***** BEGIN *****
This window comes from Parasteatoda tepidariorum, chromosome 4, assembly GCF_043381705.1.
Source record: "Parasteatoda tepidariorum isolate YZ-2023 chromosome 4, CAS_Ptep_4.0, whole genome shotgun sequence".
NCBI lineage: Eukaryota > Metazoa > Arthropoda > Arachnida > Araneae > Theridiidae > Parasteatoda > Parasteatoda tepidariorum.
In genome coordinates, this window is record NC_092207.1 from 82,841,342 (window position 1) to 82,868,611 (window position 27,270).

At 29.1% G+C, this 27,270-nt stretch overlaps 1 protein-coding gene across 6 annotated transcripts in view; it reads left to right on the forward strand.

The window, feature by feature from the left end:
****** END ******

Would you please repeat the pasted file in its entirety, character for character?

This window comes from Parasteatoda tepidariorum, chromosome 4, assembly GCF_043381705.1.
Source record: "Parasteatoda tepidariorum isolate YZ-2023 chromosome 4, CAS_Ptep_4.0, whole genome shotgun sequence".
NCBI lineage: Eukaryota > Metazoa > Arthropoda > Arachnida > Araneae > Theridiidae > Parasteatoda > Parasteatoda tepidariorum.
In genome coordinates, this window is record NC_092207.1 from 82,841,342 (window position 1) to 82,868,611 (window position 27,270).

At 29.1% G+C, this 27,270-nt stretch overlaps 1 protein-coding gene across 6 annotated transcripts in view; it reads left to right on the forward strand.

The window, feature by feature from the left end: